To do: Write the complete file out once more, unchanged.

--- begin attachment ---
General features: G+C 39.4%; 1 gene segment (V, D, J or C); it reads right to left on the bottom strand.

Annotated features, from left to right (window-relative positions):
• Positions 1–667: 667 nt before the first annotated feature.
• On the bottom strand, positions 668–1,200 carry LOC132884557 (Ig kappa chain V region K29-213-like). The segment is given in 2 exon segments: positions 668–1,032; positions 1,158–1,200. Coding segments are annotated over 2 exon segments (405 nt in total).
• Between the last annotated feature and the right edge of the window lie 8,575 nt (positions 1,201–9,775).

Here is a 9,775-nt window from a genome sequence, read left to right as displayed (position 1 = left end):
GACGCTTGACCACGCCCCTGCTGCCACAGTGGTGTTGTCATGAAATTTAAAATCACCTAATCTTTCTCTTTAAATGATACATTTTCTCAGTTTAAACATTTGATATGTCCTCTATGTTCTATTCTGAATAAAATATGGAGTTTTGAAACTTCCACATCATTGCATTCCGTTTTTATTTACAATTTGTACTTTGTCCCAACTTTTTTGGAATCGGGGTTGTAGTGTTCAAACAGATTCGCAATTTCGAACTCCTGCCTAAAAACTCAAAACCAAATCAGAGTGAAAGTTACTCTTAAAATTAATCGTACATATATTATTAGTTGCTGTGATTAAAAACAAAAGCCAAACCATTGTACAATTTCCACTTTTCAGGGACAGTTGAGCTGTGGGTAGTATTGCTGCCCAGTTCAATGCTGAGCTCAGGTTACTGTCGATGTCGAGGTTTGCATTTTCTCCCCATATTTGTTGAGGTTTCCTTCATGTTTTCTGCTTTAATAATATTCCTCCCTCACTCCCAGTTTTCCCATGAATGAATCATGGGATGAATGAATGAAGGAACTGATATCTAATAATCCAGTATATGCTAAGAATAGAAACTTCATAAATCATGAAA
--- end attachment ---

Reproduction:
General features: G+C 39.4%; 1 gene segment (V, D, J or C); it reads right to left on the bottom strand.

Annotated features, from left to right (window-relative positions):
• Positions 1–667: 667 nt before the first annotated feature.
• On the bottom strand, positions 668–1,200 carry LOC132884557 (Ig kappa chain V region K29-213-like). The segment is given in 2 exon segments: positions 668–1,032; positions 1,158–1,200. Coding segments are annotated over 2 exon segments (405 nt in total).
• Between the last annotated feature and the right edge of the window lie 8,575 nt (positions 1,201–9,775).

Here is a 9,775-nt window from a genome sequence, read left to right as displayed (position 1 = left end):
GACGCTTGACCACGCCCCTGCTGCCACAGTGGTGTTGTCATGAAATTTAAAATCACCTAATCTTTCTCTTTAAATGATACATTTTCTCAGTTTAAACATTTGATATGTCCTCTATGTTCTATTCTGAATAAAATATGGAGTTTTGAAACTTCCACATCATTGCATTCCGTTTTTATTTACAATTTGTACTTTGTCCCAACTTTTTTGGAATCGGGGTTGTAGTGTTCAAACAGATTCGCAATTTCGAACTCCTGCCTAAAAACTCAAAACCAAATCAGAGTGAAAGTTACTCTTAAAATTAATCGTACATATATTATTAGTTGCTGTGATTAAAAACAAAAGCCAAACCATTGTACAATTTCCACTTTTCAGGGACAGTTGAGCTGTGGGTAGTATTGCTGCCCAGTTCAATGCTGAGCTCAGGTTACTGTCGATGTCGAGGTTTGCATTTTCTCCCCATATTTGTTGAGGTTTCCTTCATGTTTTCTGCTTTAATAATATTCCTCCCTCACTCCCAGTTTTCCCATGAATGAATCATGGGATGAATGAATGAAGGAACTGATATCTAATAATCCAGTATATGCTAAGAATAGAAACTTCATAAATCATGAAA